Found throughout England and Wales but becoming increasingly rare. Wings black or dark brown with checker-board of white spots. A small, low-flying, darting butterfly. Dingy Skipper similar in size but wings much duller.
The Grizzled Skipper is a characteristic spring butterfly of southern chalk downland and other sparsely vegetated habitats. Its rapid, buzzing flight can make it difficult to follow, but it stops regularly either to perch on a prominent twig or to feed on flowers such as Common Bird's-foot-trefoil or Bugle. It can then be identified quite easily by the checkerboard pattern on its wings.
The butterfly occurs across southern England, commonly in small colonies, and has declined in several regions.In Wales it is restricted to the south coast and post-industrial sites in the north east.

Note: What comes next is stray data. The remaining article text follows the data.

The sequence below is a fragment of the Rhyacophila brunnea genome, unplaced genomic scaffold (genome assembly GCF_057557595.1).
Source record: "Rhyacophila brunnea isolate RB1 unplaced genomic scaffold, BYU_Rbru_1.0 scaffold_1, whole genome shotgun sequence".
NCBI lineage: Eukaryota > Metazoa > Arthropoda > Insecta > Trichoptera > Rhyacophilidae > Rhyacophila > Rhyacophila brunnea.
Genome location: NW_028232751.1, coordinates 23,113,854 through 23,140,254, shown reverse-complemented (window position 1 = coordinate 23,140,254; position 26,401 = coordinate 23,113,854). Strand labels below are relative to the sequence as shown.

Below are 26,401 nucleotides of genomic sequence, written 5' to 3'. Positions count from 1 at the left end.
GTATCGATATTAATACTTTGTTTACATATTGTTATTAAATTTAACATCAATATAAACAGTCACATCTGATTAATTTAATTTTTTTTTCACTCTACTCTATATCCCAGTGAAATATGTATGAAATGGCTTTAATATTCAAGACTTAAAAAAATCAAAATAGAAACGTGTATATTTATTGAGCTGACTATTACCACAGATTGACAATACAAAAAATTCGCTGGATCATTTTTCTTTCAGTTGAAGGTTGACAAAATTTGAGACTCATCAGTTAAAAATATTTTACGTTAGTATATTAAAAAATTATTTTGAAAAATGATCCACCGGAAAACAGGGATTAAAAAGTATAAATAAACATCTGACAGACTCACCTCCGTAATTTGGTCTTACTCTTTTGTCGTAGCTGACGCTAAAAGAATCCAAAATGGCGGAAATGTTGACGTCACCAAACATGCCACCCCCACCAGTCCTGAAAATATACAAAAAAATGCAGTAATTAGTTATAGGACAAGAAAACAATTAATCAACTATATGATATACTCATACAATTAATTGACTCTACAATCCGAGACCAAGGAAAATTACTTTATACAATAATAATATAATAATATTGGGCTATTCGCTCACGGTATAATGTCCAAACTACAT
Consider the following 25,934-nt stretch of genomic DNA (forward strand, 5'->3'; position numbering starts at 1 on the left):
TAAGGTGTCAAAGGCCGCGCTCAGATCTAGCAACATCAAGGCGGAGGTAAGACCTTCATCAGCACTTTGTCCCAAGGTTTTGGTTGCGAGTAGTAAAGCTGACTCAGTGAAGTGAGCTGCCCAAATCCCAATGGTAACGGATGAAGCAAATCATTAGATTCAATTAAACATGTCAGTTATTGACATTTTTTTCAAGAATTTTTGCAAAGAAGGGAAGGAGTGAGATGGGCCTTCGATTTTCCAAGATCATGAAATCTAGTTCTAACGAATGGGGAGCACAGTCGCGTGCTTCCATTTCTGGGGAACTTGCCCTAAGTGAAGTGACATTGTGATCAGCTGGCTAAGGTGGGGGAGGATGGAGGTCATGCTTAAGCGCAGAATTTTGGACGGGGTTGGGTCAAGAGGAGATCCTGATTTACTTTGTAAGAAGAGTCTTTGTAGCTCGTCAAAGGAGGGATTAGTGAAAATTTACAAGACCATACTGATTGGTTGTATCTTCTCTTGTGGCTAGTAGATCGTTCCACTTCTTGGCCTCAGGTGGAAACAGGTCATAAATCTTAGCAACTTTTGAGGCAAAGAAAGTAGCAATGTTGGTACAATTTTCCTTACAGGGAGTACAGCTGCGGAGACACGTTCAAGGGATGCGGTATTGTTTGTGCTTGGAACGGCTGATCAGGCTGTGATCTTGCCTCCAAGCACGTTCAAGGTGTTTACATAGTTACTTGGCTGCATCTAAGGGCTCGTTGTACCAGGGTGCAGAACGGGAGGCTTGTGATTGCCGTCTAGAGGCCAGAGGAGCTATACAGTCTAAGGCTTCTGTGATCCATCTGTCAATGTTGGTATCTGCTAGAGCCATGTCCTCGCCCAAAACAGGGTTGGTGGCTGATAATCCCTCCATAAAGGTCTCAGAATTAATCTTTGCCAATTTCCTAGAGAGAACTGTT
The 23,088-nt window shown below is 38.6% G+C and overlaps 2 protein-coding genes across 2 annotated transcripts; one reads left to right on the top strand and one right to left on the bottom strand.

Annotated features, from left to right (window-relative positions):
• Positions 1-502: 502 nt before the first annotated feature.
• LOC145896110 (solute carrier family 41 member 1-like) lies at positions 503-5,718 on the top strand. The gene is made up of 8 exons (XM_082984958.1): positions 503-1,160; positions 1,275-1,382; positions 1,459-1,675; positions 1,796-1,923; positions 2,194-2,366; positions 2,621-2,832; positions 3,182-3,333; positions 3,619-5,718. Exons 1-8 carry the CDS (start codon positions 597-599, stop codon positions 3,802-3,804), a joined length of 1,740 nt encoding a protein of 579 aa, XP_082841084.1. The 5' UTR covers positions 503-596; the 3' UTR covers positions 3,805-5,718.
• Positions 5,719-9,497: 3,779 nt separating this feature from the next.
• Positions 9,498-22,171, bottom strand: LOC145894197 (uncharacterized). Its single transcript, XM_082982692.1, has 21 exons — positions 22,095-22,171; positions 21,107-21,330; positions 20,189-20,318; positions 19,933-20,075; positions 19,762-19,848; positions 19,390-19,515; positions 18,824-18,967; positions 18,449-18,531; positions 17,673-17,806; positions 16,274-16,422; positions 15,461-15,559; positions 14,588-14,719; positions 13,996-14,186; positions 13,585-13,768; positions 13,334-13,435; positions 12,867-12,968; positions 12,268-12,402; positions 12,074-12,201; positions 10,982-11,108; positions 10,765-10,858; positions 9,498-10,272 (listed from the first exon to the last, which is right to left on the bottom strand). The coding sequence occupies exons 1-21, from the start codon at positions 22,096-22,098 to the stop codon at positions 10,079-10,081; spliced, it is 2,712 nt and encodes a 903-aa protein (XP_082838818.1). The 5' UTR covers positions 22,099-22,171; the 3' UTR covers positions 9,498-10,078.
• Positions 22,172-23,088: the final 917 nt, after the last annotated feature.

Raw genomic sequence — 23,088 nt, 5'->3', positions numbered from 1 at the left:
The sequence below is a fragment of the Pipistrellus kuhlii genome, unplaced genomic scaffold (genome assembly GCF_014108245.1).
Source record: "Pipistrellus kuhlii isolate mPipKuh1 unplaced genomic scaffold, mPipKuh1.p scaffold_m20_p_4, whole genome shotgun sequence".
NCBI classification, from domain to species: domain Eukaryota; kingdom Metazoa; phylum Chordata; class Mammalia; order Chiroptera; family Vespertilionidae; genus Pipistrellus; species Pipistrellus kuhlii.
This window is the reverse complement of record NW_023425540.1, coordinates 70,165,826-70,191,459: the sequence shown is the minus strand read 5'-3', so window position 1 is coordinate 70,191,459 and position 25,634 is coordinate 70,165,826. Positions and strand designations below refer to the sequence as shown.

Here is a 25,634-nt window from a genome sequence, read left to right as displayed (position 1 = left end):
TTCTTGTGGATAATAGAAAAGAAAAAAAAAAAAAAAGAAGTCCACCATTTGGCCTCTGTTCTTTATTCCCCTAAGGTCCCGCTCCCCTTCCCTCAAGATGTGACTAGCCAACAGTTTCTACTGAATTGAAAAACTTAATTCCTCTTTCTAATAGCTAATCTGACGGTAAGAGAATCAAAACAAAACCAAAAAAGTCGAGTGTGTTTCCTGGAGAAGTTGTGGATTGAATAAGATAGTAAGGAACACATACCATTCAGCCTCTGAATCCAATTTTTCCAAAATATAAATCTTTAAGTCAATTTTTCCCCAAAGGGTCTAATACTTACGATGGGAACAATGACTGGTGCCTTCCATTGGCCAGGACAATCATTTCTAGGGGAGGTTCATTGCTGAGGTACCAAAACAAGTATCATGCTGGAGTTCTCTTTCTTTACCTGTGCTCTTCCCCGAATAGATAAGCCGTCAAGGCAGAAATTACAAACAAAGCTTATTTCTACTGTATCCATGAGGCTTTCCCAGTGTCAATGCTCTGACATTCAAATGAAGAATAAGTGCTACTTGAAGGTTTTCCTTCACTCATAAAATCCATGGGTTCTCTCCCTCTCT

Size and Family
- Family: Skippers
- Size: Small
- Wing Span Range (male to female): 27mm
- Section 41 species of principal importance under the NERC Act in England
- Section 42 species of principal importance under the NERC Act in Wales
- UK BAP: Priority Species
- Butterfly Conservation priority: High
- European status: Not threatened
A variety of plants from the Rosaceae family is used, mainly Agrimony (Agrimonia eupatoria), Creeping Cinquefoil (Potentilla reptans) and Wild Strawberry (Fragaria vesca). It may also use Barren Strawberry (P. sterilis), Tormentil (P. erecta), Salad Burnet (Sanguisorba minor), Bramble (Rubus fruticosus), Dog-rose (Rosa canina), and Wood Avens (Geum urbanum).
Three main types are used: woodland rides, glades, and clearings; unimproved grassland, especially chalk downland but also on other calcareous soils including clays; recently abandoned industrial sites such as disused mineral workings, spoil heaps, railway lines and even rubbish tips. Occasionally, it breeds on heathland, damp grassland, and dunes.
- Countries: England and Wales
- Scattered and declining distribution across England and Wales
- Distribution Trend Since 1970’s = -49%